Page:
"We seldom get into trouble when we speak softly. It is only when we raise our voices that the sparks fly and tiny molehills become great mountains of contention."
- - Gordon B. Hinckley
February 27, 2013
Fun Stuff Happens
by James B. Allen

In the preface to their delightful book Best Loved Humor of the LDS People (Salt Lake City: Deseret Book, 1999), Jay A. Parry, Jack M. Lyon, and Linda Ririe Gundry wrote the following:

“One must have a sense of humor to be an optimist in times like these,” Hugh B. Brown once said. “And you young women will need a sense of humor if you marry these young men and try to live with them. Golden Kimball once said in a conference, ‘The Lord Himself must like a joke or he wouldn't have made some of you people.’ But your good humor must be real, not simulated. Let your smiles come from the heart and they will become contagious. You may see men on the street any day whose laugh is only a frozen grin with nothing in it but teeth. Men without humor tend to forget their source, lose sight of their goal, and with no lubrication in their mental crankshafts, they must drop out of the race. Lincoln said, ‘Good humor is the oxygen of the soul.’ And someone paraphrased, ‘The surly bird catches the germ.’” (The Abundant Life [Salt Lake City: Bookcraft, 1965], 50)

Everybody loves a good joke. Whether we're giving a talk in sacrament meeting, teaching a Sunday School lesson, or presenting a family home evening message, we instinctively turn to humor to bridge the gap between speaker and listeners. Humor lets us see life's bright side, gives us new perspective, and allows us to laugh at our own foibles.

While rambling around in Church history one will inevitably run across numerous humorous incidents and stories – not just jokes, but real life experiences that had a touch—often more than a touch—of humor. Here are a few of them.

PARLEY P. PRATT AND THE BULL DOG

While Parley P. Pratt was on a mission to Missouri in 1830 he was arrested on trumped-up charges, tried, and sentenced either to go to prison or pay a fine. He decided to do neither. Here is what happened, as he told it in his autobiography:

I was soon ordered to prison, or to pay a sum of money which I had not in the world. It was now a late hour, and I was still retained in court, tantalized, abused and urged to settle the matter, to all of which I made no reply for some time. This greatly exhausted their patience. It was near midnight. I now called on brother Petersen to sing a hymn in the court. We sung, “O how happy are they.” This exasperated them still more, and they pressed us greatly to settle the business, by paying the money.

I then observed as follows: “May it please the court, I have one proposal to make for a final settlement of the things that seem to trouble you. It is this: if the witnesses who have given testimony in the case will repent of their false swearing, and the magistrate of his unjust and wicked judgment and of his persecution, blackguardism and abuse, and all kneel down together, we will pray for you, that God might forgive you in these matters.”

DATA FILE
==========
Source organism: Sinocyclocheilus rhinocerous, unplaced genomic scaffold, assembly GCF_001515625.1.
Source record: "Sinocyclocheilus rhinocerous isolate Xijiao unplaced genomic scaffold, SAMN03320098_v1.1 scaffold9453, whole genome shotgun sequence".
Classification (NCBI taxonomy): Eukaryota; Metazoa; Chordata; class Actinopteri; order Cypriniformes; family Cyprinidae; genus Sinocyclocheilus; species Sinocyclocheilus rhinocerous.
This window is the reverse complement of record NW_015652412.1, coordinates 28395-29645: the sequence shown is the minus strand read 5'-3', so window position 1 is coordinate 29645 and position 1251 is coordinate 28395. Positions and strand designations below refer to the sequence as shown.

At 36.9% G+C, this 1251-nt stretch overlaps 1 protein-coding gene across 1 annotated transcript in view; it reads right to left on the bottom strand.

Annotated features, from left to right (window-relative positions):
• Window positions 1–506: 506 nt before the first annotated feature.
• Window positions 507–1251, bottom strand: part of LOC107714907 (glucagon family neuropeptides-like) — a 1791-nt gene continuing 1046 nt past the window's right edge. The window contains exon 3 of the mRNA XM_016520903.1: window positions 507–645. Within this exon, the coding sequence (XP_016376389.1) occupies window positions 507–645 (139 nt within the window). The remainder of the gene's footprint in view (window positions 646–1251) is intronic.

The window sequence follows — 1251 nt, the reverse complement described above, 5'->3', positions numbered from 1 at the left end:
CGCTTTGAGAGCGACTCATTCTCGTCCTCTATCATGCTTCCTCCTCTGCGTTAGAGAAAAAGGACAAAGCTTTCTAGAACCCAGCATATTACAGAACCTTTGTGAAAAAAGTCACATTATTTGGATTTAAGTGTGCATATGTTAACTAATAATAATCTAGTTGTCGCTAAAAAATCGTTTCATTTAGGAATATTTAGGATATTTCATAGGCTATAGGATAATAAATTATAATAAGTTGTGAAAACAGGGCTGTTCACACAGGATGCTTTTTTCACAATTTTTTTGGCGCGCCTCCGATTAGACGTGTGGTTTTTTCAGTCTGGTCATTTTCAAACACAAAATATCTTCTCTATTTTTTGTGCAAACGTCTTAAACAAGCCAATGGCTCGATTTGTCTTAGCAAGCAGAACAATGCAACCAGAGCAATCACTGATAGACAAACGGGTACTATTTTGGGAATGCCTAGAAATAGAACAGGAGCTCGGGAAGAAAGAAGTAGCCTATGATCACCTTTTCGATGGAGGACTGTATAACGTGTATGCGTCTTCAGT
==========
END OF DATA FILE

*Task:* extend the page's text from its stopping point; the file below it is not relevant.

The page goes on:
“My big bull dog pray for me,” says that Judge.

“The devil help us,” exclaimed another.

They now urged me for some time to pay the money; but got no further answer.

The court adjourned, and I was conducted to a public house over the way, and locked in till morning; the prison being some miles distant.

In the morning the officer appeared and took me to breakfast; this over, we sat waiting in the inn for all things to be ready to conduct me to prison. In the meantime my fellow travellers came past on their journey, and called to see me. I told them in an undertone to pursue their journey and leave me to manage my own affairs, promising to overtake them soon. They did so.

After sitting awhile by the fire in charge of the officer, I requested to step out. I walked out into the public square accompanied by him. Said I, “Mr. Peabody, are you good at a race?” “No,” said he, “but my big bull dog is, and he has been trained to assist me in my office these several years; he will take any man down at my bidding.” “Well, Mr. Peabody, you compelled me to go a mile, I have gone with you two miles. You have given me an opportunity to preach, sing, and have also entertained me with lodging and breakfast. I must now go on my journey; if you are good at a race you can accompany me. I thank you for all your kindness—good day, sir.”

I then started on my journey, while he stood amazed and not able to step one foot before the other. Seeing this, I halted, turned to him and again invited him to a race. He still stood amazed. I then renewed my exertions, and soon increased my speed to something like that of a deer. He did not awake from his astonishment sufficiently to start in pursuit till I had gained, perhaps, two hundred yards. I had already leaped a fence, and was making my way through a field to the forest on the right of the road. He now came hallooing after me, and shouting to his dog to seize me. The dog, being one of the largest I ever saw, came close on my footsteps with all his fury; the officer behind still in pursuit, clapping his hands and hallooing, “stu-boy, stu-boy—take him—watch—lay hold of him, I say—down with him,” and pointing his finger in the direction I was running. The dog was fast overtaking me, and in the act of leaping upon me, when, quick as lightning, the thought struck me, to assist the officer, in sending the dog with all fury to the forest a little distance before me. I pointed my finger in that direction, clapped my hands, and shouted in imitation of the officer. The dog hastened past me with redoubled speed towards the forest; being urged by the officer and myself, and both of us running in the same direction.